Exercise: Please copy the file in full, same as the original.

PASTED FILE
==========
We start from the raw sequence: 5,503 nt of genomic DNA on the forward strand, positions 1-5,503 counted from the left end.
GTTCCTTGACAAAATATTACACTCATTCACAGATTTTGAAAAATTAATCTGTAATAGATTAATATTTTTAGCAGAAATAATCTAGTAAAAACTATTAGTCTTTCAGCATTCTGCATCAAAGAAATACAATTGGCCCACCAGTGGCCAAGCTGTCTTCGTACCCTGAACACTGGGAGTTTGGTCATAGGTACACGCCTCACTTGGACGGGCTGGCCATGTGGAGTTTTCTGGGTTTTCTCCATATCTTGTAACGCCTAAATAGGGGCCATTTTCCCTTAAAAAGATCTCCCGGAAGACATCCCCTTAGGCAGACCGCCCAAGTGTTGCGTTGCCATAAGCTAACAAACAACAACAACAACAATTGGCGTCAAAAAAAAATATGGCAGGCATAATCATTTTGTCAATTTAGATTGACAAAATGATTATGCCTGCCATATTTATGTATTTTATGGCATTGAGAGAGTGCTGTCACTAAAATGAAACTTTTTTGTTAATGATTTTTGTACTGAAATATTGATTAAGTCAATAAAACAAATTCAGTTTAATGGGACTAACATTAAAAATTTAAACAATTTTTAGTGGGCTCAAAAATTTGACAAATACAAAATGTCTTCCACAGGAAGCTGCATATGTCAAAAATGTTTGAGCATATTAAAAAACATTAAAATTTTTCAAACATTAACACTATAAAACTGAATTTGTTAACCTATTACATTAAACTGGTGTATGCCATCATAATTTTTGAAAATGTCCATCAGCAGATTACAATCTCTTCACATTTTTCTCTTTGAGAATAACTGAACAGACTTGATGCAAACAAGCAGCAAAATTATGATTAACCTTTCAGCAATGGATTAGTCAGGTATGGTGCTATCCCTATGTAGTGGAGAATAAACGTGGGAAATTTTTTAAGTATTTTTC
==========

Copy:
We start from the raw sequence: 5,503 nt of genomic DNA on the forward strand, positions 1-5,503 counted from the left end.
GTTCCTTGACAAAATATTACACTCATTCACAGATTTTGAAAAATTAATCTGTAATAGATTAATATTTTTAGCAGAAATAATCTAGTAAAAACTATTAGTCTTTCAGCATTCTGCATCAAAGAAATACAATTGGCCCACCAGTGGCCAAGCTGTCTTCGTACCCTGAACACTGGGAGTTTGGTCATAGGTACACGCCTCACTTGGACGGGCTGGCCATGTGGAGTTTTCTGGGTTTTCTCCATATCTTGTAACGCCTAAATAGGGGCCATTTTCCCTTAAAAAGATCTCCCGGAAGACATCCCCTTAGGCAGACCGCCCAAGTGTTGCGTTGCCATAAGCTAACAAACAACAACAACAACAATTGGCGTCAAAAAAAAATATGGCAGGCATAATCATTTTGTCAATTTAGATTGACAAAATGATTATGCCTGCCATATTTATGTATTTTATGGCATTGAGAGAGTGCTGTCACTAAAATGAAACTTTTTTGTTAATGATTTTTGTACTGAAATATTGATTAAGTCAATAAAACAAATTCAGTTTAATGGGACTAACATTAAAAATTTAAACAATTTTTAGTGGGCTCAAAAATTTGACAAATACAAAATGTCTTCCACAGGAAGCTGCATATGTCAAAAATGTTTGAGCATATTAAAAAACATTAAAATTTTTCAAACATTAACACTATAAAACTGAATTTGTTAACCTATTACATTAAACTGGTGTATGCCATCATAATTTTTGAAAATGTCCATCAGCAGATTACAATCTCTTCACATTTTTCTCTTTGAGAATAACTGAACAGACTTGATGCAAACAAGCAGCAAAATTATGATTAACCTTTCAGCAATGGATTAGTCAGGTATGGTGCTATCCCTATGTAGTGGAGAATAAACGTGGGAAATTTTTTAAGTATTTTTC